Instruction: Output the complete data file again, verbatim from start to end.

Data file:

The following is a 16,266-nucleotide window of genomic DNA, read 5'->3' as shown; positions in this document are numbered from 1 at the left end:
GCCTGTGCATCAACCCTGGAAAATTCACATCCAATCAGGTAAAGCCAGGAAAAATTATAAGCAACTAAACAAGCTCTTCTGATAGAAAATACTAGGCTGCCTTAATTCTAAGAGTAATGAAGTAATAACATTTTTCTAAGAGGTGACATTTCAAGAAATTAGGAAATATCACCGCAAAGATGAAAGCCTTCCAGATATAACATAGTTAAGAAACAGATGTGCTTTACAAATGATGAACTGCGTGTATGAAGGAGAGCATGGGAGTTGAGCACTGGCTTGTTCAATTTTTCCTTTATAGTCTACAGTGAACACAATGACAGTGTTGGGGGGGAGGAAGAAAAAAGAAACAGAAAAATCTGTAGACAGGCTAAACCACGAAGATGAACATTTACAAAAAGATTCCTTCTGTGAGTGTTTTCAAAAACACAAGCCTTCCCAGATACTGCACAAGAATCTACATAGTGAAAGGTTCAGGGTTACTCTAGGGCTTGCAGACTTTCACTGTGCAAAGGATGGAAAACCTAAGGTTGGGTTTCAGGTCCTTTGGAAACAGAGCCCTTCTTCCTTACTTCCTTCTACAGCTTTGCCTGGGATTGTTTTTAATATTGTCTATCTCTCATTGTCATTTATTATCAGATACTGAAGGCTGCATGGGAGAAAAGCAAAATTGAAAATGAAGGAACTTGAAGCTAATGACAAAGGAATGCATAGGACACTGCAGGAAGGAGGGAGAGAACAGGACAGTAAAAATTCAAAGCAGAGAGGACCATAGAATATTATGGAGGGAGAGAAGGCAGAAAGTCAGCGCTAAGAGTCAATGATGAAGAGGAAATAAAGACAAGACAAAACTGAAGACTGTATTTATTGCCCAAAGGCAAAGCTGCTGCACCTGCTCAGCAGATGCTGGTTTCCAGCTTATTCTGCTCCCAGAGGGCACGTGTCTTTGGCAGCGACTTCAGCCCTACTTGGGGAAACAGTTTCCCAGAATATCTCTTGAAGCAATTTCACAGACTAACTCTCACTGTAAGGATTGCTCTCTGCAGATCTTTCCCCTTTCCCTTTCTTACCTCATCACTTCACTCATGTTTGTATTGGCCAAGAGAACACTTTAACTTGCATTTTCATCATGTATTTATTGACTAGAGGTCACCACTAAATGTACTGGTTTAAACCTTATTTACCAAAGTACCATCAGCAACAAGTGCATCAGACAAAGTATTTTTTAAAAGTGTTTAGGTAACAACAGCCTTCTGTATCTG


The following is a 16,266-nucleotide window of genomic DNA, read 5'->3' as shown; positions in this document are numbered from 1 at the left end:
GCCTGTGCATCAACCCTGGAAAATTCACATCCAATCAGGTAAAGCCAGGAAAAATTATAAGCAACTAAACAAGCTCTTCTGATAGAAAATACTAGGCTGCCTTAATTCTAAGAGTAATGAAGTAATAACATTTTTCTAAGAGGTGACATTTCAAGAAATTAGGAAATATCACCGCAAAGATGAAAGCCTTCCAGATATAACATAGTTAAGAAACAGATGTGCTTTACAAATGATGAACTGCGTGTATGAAGGAGAGCATGGGAGTTGAGCACTGGCTTGTTCAATTTTTCCTTTATAGTCTACAGTGAACACAATGACAGTGTTGGGGGGGAGGAAGAAAAAAGAAACAGAAAAATCTGTAGACAGGCTAAACCACGAAGATGAACATTTACAAAAAGATTCCTTCTGTGAGTGTTTTCAAAAACACAAGCCTTCCCAGATACTGCACAAGAATCTACATAGTGAAAGGTTCAGGGTTACTCTAGGGCTTGCAGACTTTCACTGTGCAAAGGATGGAAAACCTAAGGTTGGGTTTCAGGTCCTTTGGAAACAGAGCCCTTCTTCCTTACTTCCTTCTACAGCTTTGCCTGGGATTGTTTTTAATATTGTCTATCTCTCATTGTCATTTATTATCAGATACTGAAGGCTGCATGGGAGAAAAGCAAAATTGAAAATGAAGGAACTTGAAGCTAATGACAAAGGAATGCATAGGACACTGCAGGAAGGAGGGAGAGAACAGGACAGTAAAAATTCAAAGCAGAGAGGACCATAGAATATTATGGAGGGAGAGAAGGCAGAAAGTCAGCGCTAAGAGTCAATGATGAAGAGGAAATAAAGACAAGACAAAACTGAAGACTGTATTTATTGCCCAAAGGCAAAGCTGCTGCACCTGCTCAGCAGATGCTGGTTTCCAGCTTATTCTGCTCCCAGAGGGCACGTGTCTTTGGCAGCGACTTCAGCCCTACTTGGGGAAACAGTTTCCCAGAATATCTCTTGAAGCAATTTCACAGACTAACTCTCACTGTAAGGATTGCTCTCTGCAGATCTTTCCCCTTTCCCTTTCTTACCTCATCACTTCACTCATGTTTGTATTGGCCAAGAGAACACTTTAACTTGCATTTTCATCATGTATTTATTGACTAGAGGTCACCACTAAATGTACTGGTTTAAACCTTATTTACCAAAGTACCATCAGCAACAAGTGCATCAGACAAAGTATTTTTTAAAAGTGTTTAGGTAACAACAGCCTTCTGTATCTG